Vitamin D – it won’t prevent COVID-19
Top scientists have dismissed social media reports that high doses of Vitamin D can protect people from COVID-19 but have emphasised the importance of maintaining a healthy level of vitamin D in the body.
Among them are Professor Colin Smith, the University of Brighton’s Professor of Functional Genomics, who said: “There are currently some very misleading articles doing the rounds on social media about mega doses of vitamin D as a Covid-19 protective measure – which are not true – and hence the urgent need to inform the public.”
But Professor Smith, from the Centre for Regenerative Medicine and Devices, added: “In lockdown, many of us are not getting enough vitamin D – either from the sun or from the diet – and it is important that we all get enough vitamin D3 via supplements.
“In addition to maintaining healthy bones and muscles, vitamin D3 is very important for maintaining a healthy immune system. A balanced response by the body to infection by the Coronavirus is very important, since an over-reaction of the immune system to the virus can be just as dangerous as a weak immune response.”
Professor Smith and colleagues from around the UK have written in the BMJ journal Nutrition, Prevention and Health with key messages:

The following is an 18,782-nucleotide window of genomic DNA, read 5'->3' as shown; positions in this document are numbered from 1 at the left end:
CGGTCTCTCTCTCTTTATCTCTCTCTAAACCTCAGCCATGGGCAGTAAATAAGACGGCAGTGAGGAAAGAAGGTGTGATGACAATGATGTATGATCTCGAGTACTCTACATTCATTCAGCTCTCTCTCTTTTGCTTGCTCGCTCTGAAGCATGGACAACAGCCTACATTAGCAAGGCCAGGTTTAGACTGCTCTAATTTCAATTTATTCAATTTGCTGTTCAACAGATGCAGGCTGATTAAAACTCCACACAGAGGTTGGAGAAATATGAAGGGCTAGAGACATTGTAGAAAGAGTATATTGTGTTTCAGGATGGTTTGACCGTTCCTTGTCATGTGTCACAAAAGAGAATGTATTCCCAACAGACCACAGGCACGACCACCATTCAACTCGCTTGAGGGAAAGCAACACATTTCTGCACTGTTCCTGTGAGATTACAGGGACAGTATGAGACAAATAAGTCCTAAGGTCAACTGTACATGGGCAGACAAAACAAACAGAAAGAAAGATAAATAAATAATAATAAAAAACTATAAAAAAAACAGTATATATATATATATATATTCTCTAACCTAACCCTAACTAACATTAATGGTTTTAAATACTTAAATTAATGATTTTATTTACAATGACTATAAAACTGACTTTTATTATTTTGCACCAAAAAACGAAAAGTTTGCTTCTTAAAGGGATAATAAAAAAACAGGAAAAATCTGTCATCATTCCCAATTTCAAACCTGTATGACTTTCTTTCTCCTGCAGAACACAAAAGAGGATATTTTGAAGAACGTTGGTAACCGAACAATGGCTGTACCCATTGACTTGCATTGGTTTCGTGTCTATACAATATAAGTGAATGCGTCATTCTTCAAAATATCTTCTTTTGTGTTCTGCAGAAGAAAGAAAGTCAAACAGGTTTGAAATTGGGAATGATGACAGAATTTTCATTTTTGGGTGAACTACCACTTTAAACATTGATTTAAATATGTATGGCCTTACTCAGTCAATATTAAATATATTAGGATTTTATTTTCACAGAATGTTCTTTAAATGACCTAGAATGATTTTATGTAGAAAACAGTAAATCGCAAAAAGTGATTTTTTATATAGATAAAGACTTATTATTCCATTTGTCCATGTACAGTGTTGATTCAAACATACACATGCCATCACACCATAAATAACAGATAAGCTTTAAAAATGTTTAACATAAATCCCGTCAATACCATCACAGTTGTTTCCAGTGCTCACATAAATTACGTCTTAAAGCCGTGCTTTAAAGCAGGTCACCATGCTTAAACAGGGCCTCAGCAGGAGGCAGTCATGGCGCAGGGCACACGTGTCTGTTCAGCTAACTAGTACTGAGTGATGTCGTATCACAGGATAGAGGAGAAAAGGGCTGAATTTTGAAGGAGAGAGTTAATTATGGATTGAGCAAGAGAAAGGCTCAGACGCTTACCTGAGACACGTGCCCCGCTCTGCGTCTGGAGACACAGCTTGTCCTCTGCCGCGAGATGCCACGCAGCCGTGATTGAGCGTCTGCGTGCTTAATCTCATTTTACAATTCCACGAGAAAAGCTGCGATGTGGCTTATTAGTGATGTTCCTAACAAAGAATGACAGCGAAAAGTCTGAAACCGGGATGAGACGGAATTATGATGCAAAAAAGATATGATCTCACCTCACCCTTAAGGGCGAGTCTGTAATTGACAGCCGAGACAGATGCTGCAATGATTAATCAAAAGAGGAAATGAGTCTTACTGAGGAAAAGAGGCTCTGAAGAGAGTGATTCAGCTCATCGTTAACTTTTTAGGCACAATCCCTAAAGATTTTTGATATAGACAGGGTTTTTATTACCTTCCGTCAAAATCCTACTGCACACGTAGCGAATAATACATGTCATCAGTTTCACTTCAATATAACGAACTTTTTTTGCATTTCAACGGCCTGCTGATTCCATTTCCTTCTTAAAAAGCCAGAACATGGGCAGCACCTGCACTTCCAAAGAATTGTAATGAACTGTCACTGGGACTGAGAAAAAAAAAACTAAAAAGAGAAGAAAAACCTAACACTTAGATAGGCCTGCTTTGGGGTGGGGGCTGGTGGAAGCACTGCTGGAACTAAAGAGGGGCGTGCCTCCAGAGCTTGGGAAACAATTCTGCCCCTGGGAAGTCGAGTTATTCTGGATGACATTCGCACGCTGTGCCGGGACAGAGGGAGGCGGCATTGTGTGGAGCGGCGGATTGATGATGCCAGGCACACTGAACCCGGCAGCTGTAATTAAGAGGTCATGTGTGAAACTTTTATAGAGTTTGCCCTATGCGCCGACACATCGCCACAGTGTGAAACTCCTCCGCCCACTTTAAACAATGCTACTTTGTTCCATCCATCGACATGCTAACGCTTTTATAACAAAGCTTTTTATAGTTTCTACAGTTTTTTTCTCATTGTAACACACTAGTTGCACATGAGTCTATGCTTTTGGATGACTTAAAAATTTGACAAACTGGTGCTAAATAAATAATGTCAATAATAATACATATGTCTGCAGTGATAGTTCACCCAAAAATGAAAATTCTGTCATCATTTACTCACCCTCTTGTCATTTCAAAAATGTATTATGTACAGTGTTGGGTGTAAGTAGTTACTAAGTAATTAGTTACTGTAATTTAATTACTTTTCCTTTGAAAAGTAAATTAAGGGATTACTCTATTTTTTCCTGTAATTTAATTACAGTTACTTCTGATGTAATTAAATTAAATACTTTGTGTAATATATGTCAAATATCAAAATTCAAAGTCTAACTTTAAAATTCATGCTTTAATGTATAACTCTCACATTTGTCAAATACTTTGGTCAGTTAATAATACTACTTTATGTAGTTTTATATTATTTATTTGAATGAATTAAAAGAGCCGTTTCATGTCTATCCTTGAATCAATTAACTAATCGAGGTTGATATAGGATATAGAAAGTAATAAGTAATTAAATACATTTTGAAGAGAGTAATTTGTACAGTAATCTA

* Vitamin D is essential for good health.
* Many people, particularly those living in northern latitudes, have poor vitamin D status, especially in winter or if confined indoors.
* Low vitamin D status may be exacerbated during this COVID-19 crisis (ie, due to indoor living and hence reduced sun exposure), and anyone who is self-isolating with limited access to sunlight is advised to take a vitamin D supplement according to their government’s recommendations. This is particularly important for vulnerable individuals restricted to their homes, such as those in care homes.
* There is no strong scientific evidence to show that very high intakes (ie, mega supplements) of vitamin D will be beneficial in preventing or treating COVID-19.
* There are evidenced health risks with excessive vitamin D intakes especially for those with other health issues such as a reduced kidney function.
* Supplementation with vitamin D3 (400 International Units/day (10 micrograms/day)) is recommended by the UK Government guidelines. To read the full journal report, go to: https://bit.ly/3bIMZ6W and for more information on Professor Smith, visit his profile page on our website.